Johnson's interest in specialized vocabularies can be easily explained. In 1746 he had, with the help of six assistants, begun work on a dictionary of the English language. The project was finally completed in 1755. Johnson had originally tried to interest Lord Chesterfield in becoming patron for this vast project, but he did little to help Johnson until help was no longer needed. Johnson wrote Chesterfield a public letter in which he declared the author's independence of noble patronage. Johnson's Dictionary is probably the most personal work of its kind that will ever be compiled; though Johnson received help from others, it was not the work of a committee. His own definition of lexicographer was a "writer of dictionaries; a harmless drudge," yet the work bears his personal stamp: it is notable for the precision of its definitions, for its appreciation of the paramount importance of metaphor in use of language, and for its examples, which draw on Johnson's reading in 200 years of English literature.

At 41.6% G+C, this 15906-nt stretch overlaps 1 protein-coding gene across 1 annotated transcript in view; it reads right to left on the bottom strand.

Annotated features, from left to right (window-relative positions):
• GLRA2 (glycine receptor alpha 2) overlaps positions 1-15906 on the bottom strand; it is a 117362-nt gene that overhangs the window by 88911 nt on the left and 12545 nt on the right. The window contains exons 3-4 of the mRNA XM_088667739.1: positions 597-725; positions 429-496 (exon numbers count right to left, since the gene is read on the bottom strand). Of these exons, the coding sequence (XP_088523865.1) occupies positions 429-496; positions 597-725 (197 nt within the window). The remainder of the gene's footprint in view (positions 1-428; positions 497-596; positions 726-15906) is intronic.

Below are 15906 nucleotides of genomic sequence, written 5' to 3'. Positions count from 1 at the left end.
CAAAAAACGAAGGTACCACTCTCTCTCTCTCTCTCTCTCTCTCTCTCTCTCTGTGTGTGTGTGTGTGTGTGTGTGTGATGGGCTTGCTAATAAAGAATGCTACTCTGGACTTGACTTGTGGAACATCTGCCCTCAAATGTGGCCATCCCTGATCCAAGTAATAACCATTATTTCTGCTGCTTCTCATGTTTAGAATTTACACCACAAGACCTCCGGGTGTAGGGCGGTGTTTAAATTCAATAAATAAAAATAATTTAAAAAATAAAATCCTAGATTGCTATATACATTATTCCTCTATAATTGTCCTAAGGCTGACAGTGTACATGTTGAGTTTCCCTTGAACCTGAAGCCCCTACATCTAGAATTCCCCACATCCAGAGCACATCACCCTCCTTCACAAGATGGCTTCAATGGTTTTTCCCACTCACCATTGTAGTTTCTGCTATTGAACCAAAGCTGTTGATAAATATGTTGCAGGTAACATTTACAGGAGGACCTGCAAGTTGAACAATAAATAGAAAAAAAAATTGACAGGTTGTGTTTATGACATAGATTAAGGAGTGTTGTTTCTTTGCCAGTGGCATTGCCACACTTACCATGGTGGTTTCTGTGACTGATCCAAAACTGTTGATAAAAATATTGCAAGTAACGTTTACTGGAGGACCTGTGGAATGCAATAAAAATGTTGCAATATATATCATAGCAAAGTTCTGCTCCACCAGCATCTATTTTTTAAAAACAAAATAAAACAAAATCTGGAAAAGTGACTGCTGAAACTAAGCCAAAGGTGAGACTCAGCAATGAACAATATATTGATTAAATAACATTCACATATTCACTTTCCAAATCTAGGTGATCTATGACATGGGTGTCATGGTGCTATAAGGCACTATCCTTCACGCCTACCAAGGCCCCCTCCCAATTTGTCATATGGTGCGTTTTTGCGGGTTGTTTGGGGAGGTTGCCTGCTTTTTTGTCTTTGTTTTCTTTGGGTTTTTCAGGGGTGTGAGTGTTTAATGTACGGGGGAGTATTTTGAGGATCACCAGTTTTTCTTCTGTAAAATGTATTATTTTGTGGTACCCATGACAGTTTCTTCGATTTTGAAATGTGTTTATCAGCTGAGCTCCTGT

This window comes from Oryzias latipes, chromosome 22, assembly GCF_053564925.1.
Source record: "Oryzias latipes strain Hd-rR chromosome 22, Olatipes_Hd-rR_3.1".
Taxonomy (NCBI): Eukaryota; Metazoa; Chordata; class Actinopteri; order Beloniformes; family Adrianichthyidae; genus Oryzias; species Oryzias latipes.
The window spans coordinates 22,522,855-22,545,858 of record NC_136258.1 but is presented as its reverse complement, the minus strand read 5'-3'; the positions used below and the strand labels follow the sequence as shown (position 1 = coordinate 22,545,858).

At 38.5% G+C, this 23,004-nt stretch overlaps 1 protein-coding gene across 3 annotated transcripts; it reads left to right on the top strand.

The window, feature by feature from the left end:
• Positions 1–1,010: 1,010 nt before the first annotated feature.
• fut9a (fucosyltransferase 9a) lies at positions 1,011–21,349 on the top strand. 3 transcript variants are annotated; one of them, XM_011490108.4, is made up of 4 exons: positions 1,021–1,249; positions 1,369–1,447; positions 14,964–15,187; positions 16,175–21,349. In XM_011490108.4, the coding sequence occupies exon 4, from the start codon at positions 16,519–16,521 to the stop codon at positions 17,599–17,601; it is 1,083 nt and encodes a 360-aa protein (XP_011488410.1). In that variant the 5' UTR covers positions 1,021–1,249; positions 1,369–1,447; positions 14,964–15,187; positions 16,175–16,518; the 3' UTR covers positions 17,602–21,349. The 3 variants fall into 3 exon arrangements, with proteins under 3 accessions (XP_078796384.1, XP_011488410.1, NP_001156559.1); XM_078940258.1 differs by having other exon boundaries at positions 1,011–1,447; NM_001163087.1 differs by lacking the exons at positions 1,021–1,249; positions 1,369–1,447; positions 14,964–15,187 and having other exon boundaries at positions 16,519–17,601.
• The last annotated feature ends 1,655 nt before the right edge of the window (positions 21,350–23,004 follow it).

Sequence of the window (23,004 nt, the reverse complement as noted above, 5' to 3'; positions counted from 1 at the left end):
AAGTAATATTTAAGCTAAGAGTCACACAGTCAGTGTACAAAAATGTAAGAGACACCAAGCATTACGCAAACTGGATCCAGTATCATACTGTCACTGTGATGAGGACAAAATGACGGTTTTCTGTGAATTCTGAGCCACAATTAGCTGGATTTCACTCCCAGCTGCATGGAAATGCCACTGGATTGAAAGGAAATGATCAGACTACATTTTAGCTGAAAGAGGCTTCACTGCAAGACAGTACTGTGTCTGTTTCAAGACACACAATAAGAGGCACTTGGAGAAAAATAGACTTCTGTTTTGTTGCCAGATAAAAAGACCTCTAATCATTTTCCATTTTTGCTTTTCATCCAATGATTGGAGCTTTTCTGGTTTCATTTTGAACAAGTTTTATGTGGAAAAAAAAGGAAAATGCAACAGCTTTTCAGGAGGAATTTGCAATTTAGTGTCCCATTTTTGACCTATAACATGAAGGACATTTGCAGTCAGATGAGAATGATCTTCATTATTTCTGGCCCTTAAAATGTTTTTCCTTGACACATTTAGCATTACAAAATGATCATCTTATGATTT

Johnson's Rasselas, Prince of Abissinia appeared in 1759, the year of the publication of Voltaire's Candide, a work which it somewhat resembles. Both are moral fables concerned with an innocent young man's search for the secret of happiness. The young Prince Rasselas, accompanied by his sister and the philosopher Imlac, leaves his home in the Happy Valley and interviews men of different kinds in the hope of discovering how life may best be lived. Disillusioned at last, Rasselas returns to his old home. Though Johnson was given to fits of idleness, he could at other times work with great facility; he wrote Rasselasin the evenings of one week to pay for the expenses of his mother's funeral. The work was immediately successful; six editions appeared during Johnson's lifetime and also a number of translations.


Years of Success and Fame